Question: Why is understanding hypoxic injury important for transplantation?

Answer: All organs used for transplantation undergo hypoxic injury because the removal of the organ from ...

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Key found to making transplant rejection a thing of the past?

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Houston Methodist researchers have cracked a code in T-cells that could make autoimmune diseases and organ transplant rejection a thing of the past.

Wenhao Chen, Ph.D., a scientist in the Immunobiology and Transplant Science Center at the Houston Methodist Research Institute, and his colleagues have identified a critical switch that controls T-cell function and dysfunction and have discovered a pathway to target it.

Their findings are described in an article titled “Ablation of Transcription Factor IRF4 Promotes Transplant Acceptance by Driving Allogenic ...

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Giving young organ transplant recipients a mobile reminder that might save their lives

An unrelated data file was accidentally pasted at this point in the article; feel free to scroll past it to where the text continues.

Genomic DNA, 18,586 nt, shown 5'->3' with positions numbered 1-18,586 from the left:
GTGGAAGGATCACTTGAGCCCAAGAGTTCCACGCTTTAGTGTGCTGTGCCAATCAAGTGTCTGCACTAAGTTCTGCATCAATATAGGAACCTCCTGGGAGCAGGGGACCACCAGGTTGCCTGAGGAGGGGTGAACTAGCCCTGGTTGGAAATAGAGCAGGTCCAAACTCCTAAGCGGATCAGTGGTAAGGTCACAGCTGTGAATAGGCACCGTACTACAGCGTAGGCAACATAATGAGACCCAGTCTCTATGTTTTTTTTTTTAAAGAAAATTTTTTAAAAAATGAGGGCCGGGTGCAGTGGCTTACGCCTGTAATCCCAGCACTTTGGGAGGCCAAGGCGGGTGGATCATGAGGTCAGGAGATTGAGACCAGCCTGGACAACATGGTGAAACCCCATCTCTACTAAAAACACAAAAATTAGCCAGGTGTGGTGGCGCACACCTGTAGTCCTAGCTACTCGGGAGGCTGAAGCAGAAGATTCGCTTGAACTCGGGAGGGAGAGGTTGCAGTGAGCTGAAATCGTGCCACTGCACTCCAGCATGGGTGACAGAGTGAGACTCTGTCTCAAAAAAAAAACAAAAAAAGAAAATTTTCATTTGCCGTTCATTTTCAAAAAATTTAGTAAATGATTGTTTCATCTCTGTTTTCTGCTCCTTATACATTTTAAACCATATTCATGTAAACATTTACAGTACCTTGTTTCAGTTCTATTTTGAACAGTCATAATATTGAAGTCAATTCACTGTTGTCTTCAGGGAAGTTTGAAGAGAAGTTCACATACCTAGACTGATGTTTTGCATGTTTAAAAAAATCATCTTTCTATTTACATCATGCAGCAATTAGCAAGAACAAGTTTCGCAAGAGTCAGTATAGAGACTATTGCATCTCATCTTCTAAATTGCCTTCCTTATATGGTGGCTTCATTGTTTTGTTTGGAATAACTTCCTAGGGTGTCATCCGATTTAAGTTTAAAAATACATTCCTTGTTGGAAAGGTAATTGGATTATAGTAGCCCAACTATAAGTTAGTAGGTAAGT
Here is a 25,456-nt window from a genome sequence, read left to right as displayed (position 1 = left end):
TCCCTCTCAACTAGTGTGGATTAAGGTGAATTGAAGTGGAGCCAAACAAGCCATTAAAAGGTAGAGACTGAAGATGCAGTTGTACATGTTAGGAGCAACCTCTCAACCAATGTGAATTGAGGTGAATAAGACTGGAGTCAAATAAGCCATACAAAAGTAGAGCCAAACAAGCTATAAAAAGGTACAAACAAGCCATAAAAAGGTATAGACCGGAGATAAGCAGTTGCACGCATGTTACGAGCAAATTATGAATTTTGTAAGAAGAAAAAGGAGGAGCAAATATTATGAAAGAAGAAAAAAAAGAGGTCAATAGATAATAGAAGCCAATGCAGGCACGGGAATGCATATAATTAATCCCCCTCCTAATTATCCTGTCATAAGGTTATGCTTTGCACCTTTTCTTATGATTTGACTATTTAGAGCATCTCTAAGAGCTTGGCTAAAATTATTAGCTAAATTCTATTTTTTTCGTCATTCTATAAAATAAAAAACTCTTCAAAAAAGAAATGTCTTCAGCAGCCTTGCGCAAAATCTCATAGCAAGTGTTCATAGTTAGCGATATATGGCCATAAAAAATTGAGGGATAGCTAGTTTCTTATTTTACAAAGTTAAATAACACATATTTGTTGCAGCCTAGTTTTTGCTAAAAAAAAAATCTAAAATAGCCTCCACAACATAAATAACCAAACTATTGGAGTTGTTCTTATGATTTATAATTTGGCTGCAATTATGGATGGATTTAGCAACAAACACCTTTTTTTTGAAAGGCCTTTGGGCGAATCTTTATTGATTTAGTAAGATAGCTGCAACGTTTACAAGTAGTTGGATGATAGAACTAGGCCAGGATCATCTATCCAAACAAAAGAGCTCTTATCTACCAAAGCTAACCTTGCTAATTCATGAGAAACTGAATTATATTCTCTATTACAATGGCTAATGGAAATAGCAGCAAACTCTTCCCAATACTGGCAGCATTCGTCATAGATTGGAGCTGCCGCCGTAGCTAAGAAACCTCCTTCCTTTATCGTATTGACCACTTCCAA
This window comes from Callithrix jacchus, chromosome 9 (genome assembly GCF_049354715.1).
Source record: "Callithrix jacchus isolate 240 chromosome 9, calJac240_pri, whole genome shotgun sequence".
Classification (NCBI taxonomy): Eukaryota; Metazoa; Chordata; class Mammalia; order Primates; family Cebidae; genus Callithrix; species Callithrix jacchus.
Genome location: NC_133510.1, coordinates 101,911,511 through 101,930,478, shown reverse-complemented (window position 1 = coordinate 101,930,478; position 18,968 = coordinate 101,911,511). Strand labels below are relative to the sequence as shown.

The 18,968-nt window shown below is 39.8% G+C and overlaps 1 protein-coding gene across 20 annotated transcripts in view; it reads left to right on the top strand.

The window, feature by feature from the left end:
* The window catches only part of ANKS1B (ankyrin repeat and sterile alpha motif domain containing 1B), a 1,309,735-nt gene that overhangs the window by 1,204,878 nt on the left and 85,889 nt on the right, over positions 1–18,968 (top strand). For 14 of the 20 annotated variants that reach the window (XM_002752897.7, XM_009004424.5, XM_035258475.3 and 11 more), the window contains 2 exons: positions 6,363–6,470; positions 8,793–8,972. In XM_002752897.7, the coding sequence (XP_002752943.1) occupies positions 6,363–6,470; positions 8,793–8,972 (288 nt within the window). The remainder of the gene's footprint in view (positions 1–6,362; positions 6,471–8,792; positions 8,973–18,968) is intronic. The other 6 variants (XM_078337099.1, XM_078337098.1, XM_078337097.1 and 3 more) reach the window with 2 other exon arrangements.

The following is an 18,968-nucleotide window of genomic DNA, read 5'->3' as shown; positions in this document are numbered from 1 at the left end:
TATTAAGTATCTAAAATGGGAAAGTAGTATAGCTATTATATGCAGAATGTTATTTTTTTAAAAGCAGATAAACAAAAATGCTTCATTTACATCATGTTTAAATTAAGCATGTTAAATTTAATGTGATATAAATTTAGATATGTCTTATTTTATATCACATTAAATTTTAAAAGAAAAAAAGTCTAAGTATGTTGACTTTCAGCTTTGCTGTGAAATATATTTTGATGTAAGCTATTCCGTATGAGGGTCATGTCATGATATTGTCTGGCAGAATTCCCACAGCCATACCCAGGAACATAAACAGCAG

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In the U.S., more than 1,700 children receive organ transplants each year. Following transplantation, they must take immunosuppressants and steroids to protect their transplanted organ from being attacked by their own immune system.

But transplant teams know that kids are 60 percent more likely than adults to struggle with keeping a strict medication schedule. That puts the longevity of donated organs — and the lives of organ recipients — at unnecessary risk.

This challenge inspired a team of pediatric transplant experts at ...

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50 Years Ago This Week: Inside the First Heart Transplant

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It was a medical breakthrough generations in the making. For as long as doctors had understood the crucial role of the heart, they had dreamed of using transplants to save people whose heart problems would otherwise doom them to death. Earlier attempts, especially before the discovery of blood types, had failed. Now, in late 1967, there were suddenly not one but two real-life examples to point to.

Though one of the operations (a transplant between babies, in Brooklyn) failed, the other ...